Whether you call them soothers, dummies, pacifiers, comforters or binkies, many parents use them to calm and settle little ones.
Even if you’ve decided that you don’t want to use a soother, you won’t be the first parent to change their mind to pacify your baby’s cries and tears. But are they okay to use at night time?
Sucking is a natural reflex, which babies use to feed and comfort themselves. They may even start sucking their thumb in the womb. While soothers are not an automatic substitute for cuddles, comfort and feeding when your baby is hungry, they are fine for helping them to settle and calm.
If your baby is comforted by sucking, then offering a soother at bedtime can be another tactic to add to cuddling, rocking, singing lullabies and all the other things you do to try and get some sleep.
There are some studies that show that using a soother while your baby sleeps can mean a reduced risk of sudden infant death syndrome (SIDS). It’s not clear exactly why this is the case and there’s no need to give your baby a dummy to prevent cot death, but it may make you feel a little less guilty if you choose to.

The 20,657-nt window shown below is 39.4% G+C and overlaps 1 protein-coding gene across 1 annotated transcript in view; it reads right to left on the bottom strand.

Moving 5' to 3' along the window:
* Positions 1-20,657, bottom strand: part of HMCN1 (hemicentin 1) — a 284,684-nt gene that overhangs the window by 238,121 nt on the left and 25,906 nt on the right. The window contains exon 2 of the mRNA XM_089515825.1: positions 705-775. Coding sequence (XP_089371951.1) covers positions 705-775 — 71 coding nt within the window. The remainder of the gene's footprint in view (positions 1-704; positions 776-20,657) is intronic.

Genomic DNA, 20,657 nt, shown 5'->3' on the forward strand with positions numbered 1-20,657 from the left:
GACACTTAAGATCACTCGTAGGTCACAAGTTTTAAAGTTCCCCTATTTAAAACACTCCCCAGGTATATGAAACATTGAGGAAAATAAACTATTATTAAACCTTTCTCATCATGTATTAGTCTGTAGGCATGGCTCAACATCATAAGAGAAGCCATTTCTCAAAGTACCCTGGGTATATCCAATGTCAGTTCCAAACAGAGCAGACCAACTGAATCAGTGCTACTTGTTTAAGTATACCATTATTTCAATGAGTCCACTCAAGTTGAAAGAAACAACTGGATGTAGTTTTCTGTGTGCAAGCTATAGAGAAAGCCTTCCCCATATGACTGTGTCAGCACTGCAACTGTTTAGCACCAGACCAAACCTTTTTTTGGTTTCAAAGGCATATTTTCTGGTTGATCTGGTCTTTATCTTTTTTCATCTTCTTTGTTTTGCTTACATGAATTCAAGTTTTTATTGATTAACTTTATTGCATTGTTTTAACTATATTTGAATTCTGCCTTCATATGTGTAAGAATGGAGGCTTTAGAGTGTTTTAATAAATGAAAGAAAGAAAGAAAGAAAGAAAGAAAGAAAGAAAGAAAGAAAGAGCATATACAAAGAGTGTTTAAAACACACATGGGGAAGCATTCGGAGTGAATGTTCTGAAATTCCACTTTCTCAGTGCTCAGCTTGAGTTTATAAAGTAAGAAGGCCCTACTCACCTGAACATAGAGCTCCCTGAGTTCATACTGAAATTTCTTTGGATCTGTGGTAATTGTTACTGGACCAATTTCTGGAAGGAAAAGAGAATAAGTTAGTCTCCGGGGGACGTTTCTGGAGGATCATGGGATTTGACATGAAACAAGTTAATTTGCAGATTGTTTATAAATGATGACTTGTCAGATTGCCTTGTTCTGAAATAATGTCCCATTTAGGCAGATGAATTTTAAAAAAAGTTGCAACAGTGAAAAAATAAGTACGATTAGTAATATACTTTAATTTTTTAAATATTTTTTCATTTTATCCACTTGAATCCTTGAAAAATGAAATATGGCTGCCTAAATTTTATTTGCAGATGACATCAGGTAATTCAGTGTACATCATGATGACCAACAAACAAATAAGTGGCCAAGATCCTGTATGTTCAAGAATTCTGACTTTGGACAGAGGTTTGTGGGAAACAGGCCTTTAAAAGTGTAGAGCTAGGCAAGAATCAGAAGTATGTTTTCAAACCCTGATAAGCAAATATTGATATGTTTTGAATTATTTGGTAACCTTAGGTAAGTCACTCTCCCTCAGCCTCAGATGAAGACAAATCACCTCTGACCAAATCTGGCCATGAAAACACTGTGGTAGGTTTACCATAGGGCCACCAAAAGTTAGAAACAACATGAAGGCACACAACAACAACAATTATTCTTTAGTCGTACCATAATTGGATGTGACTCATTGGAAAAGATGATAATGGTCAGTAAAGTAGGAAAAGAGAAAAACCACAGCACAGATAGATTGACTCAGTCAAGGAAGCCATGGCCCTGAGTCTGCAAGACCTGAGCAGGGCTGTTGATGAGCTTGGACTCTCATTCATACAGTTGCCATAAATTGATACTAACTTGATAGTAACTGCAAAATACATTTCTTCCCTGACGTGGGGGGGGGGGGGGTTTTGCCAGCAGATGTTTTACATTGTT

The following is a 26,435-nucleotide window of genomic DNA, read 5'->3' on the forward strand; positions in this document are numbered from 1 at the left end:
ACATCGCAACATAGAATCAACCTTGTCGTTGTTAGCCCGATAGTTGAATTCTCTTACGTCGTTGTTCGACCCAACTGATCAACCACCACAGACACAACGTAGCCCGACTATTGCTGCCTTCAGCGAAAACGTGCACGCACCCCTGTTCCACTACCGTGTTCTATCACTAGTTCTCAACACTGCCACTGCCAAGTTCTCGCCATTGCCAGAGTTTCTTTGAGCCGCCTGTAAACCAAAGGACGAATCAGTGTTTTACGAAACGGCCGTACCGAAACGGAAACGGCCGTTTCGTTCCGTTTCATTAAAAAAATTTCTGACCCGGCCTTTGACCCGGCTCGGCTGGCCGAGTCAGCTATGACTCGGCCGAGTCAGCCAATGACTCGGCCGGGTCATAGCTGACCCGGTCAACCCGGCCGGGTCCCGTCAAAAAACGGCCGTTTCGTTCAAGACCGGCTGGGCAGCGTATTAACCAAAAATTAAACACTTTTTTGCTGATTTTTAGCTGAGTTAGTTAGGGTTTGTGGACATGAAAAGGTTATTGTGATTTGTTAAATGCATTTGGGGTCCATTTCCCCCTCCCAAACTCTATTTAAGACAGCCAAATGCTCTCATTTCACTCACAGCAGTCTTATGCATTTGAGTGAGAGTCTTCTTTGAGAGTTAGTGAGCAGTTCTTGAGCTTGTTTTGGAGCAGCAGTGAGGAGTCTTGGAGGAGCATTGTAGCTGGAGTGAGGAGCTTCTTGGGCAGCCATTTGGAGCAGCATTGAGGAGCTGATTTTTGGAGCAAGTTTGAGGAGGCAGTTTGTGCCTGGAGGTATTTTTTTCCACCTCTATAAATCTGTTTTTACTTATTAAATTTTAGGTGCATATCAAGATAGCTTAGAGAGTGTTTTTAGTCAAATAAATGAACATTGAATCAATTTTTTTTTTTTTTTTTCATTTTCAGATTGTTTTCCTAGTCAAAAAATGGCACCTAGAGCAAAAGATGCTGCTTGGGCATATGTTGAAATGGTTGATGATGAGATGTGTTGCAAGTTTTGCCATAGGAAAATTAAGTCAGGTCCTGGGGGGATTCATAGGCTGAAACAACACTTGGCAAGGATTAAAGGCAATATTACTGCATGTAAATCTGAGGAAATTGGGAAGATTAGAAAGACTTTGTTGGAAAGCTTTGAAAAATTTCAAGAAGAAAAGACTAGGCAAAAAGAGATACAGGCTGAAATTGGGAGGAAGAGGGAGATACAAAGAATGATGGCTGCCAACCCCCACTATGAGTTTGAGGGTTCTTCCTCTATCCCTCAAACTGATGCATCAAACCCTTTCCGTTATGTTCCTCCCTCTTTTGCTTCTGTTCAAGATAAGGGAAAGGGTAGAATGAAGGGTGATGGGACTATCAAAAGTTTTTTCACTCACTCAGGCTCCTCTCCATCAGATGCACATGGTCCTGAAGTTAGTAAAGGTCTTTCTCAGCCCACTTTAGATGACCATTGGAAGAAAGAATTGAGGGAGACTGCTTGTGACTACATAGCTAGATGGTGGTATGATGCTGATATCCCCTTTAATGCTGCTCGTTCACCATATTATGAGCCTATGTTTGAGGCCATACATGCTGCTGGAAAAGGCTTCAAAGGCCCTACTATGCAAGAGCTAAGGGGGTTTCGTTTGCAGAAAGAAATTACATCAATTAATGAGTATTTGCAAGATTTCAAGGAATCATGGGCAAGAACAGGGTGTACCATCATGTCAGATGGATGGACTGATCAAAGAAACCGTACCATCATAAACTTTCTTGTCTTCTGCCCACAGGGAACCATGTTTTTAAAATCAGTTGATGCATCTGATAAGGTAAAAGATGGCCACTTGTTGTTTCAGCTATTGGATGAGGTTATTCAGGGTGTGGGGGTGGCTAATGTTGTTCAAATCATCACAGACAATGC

A soother at bedtime may also encourage your baby to soothe themselves back to sleep. But equally you may find yourself being summoned when they lose it!
Many parents worry about the effect that soothers can have on little one’s developing teeth and mouth. Look for orthodontic or dentist approved soothers which are shaped to suit your baby’s mouth.
All Tommee Tippee soothers have orthodontic teats and are BPA free.
Safety tips when using soothers:
There is no rule book on parenting. Everyone adapts to the challenge of bringing up their baby in different ways. You know your little one better than anyone, so whether you choose to offer a soother during the day or night, it’s really up to you.